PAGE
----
The Invisible Market and a New Baby

It’s fair to say that the Italian people don’t like rain, if you need proof, pop along to any social gathering and watch as they flee when it starts to rain.

In the autumn I was at the festival of the bells in Lanciano when it began raining, the crowds that were gathered around the abundant stalls selling ceramic bells dissolved in an instant into shop doorways, under awnings and crowding into the open doorways of bars and restaurants.

This dislike of rain was again proven on Friday when I went along to the local open market, streets that are normally teeming with shoppers and cluttered with stalls were deserted. hardly any stalls had bothered to turn up and the only shoppers where the diehard, we need fresh fruit and veg brigade – who left as soon as they’d purchased their provisions.


I took a walk along the main street, there was only around seven stalls, set up in their usual spot, which made them look odd with no neighbouring stall beside them. During my (pointless) visit I spotted a sign on a house that was telling all and sundry that a baby had been born.


I quite like the Italian way of sharing the news of a birth with passers by, the hanging of a pink or blue rosette on the house must cut down on the amount of time a visitor would pop by just to enquire on the new arrivals gender. The house in question displayed that the baby was a boy, and the stork attached to the balcony implied it arrived without any bedroom antics having taken place.

So with the market literally a washout, I switch on the iPod and walk back to my car as  Project B starts to play Summer Dreaming. Kelly Rowland sings, ‘Come on over, let’s have some fun, dancing in the morning sun.’ Okay, lyrically it’s no masterpiece but least on a miserable wet day, there’s some sunshine in my ears.

Chieti Baby Boom

Today it seems everywhere I have been there has been a pregnant woman. Yes, pregnant ladies everywhere today. I nipped to the builders merchant this morning and there was the man with a dirty pick-up collecting some bags of plaster. I’ve seen him almost every time I’ve been and his truck is dirtier each time. However today, standing in the yard and leaning against his mud splashed vehicle is a woman, heavily pregnant and smoking a cigarette. Inside the cab is an equally dirty child, its face smeared with what I’m hoping is just the remnants of a chocolate croissant. The man comes back, barks something at the woman. She then flicks the red ember from the end of her cigarette: an act we called ‘nipping’ when I was a teenage smoker. She pops the half smoked fag-end behind her ear and climbs into the pick-up.

On the way back I decided to drop into the supermarket for some mackerel for lunch. As I drive the iPod shuffles and Toyah, sings I Explode, my thoughts bounce back to the heavily pregnant smoker, and I picture her gorged belly exploding and hundreds of tiny smoking babies pouring out onto the ground. Maybe there’s the germ of a story in that thought.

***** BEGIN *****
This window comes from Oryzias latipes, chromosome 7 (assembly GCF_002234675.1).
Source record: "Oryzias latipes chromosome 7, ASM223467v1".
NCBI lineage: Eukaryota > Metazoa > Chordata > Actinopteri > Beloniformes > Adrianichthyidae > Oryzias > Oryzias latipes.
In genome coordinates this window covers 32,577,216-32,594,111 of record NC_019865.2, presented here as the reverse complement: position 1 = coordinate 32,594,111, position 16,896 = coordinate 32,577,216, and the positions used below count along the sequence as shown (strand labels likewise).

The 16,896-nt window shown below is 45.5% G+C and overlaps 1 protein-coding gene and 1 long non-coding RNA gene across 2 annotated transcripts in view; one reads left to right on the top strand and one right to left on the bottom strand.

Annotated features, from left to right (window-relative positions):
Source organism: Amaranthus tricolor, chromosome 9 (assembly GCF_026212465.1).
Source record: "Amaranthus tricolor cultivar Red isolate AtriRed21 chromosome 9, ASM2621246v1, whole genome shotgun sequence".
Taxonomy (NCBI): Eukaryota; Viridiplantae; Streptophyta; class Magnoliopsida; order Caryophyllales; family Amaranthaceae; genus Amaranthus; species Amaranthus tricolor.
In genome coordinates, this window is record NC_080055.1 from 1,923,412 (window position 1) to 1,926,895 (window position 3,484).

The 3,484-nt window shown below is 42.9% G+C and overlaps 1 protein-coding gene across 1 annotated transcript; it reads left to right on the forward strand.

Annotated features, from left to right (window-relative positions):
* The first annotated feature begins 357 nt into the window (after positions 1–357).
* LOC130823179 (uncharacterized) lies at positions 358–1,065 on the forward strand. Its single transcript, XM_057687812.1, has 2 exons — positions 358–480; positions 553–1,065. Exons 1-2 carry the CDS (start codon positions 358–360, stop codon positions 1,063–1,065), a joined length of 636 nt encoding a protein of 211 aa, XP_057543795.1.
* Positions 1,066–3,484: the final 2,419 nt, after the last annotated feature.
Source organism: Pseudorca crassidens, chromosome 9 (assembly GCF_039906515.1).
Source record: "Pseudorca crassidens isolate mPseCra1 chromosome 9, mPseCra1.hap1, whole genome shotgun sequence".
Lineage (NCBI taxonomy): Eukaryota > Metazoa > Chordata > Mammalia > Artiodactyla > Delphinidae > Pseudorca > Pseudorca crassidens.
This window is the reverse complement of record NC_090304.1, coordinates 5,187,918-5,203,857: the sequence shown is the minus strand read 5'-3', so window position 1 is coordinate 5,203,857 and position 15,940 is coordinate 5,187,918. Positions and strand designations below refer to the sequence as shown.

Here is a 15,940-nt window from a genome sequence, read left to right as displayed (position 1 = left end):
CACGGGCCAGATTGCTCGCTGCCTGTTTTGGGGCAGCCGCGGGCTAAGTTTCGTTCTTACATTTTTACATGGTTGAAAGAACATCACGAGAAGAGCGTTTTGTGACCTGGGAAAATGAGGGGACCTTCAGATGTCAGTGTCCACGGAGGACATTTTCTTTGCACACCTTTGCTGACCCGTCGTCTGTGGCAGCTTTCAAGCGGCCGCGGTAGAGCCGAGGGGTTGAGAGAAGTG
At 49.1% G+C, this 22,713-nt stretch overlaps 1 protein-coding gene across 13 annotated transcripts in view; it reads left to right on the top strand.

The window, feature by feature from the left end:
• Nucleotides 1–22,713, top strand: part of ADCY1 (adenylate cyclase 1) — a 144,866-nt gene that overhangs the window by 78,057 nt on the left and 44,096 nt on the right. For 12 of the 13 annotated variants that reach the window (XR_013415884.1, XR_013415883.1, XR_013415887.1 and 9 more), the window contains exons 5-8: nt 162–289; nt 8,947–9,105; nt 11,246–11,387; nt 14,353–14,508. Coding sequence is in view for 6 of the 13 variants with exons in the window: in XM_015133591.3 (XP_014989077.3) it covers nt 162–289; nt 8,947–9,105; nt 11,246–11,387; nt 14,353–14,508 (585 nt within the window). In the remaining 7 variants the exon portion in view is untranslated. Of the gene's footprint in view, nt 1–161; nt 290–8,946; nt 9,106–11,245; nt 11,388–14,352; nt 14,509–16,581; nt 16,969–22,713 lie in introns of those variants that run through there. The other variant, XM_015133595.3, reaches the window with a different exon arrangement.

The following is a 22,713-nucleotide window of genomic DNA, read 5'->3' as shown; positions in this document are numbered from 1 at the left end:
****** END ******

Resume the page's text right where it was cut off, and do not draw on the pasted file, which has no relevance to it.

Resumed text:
I’m in the supermarket and browsing when I turn a corner into another aisle and there’s a young couple, possibly mid-twenties. He’s holding her hand and with his other hand is stroking her belly, she too is heavily pregnant. This outward show of affection is nice but it’s odd as it’s the girl who is carrying the basket containing their shopping. A woman spots them and she walks over asking when the baby is due. Suddenly she’s stroking the girls belly too. Why is it that when people see a pregnant woman, they feel the need to stroke the bump. I’m not sure how I’d feel if every person I passed in the store wanted to pat my paunch. As I leave the supermarket another woman walks over to the pregnant girl and more bump brushing takes place.

Later in the day I’m waiting for the ATM in Altino to become vacant, there’s a woman standing using it and after withdrawing money from it, lo and behold; sorry for the cliché, she turns around and is also pregnant. As my seedlings took a pelting in the previous days of stormy weather I decide to check out what’s available at the local shop. I’m wondering if I ought to buy some tomato plants now, or wait to see if mine perk up when another pregnant woman approaches me. This one has a baby in the crook of her arm, balanced on her hip, it looks to be around two-years old, she’s pushing a pram containing another younger baby and in her belly she is carrying the unborn addition to the family. The poor woman looks tired; ever likely. Her husband leaves the local store and calls to her, he’s short and round with enough wiry hair bulging out of the top of his shirt to stuff a mattress. He’s balding prematurely, a sure sign of powerful fertility and as I decline the chance to purchase some more tomato plants and wander away thinking about the tired looking woman, I wonder if her husband could be responsible for the recent Chieti baby boom.


As I don’t have a photo of a pregnant woman, and because it would have been creepy to have taken any of those I saw today, I’ll leave you with a snap of our town. Casoli, CH.

Before posting, a friend just read this and in an Arnie Swarz etc. etc. voice said, “I’ll be back, the sperminator.”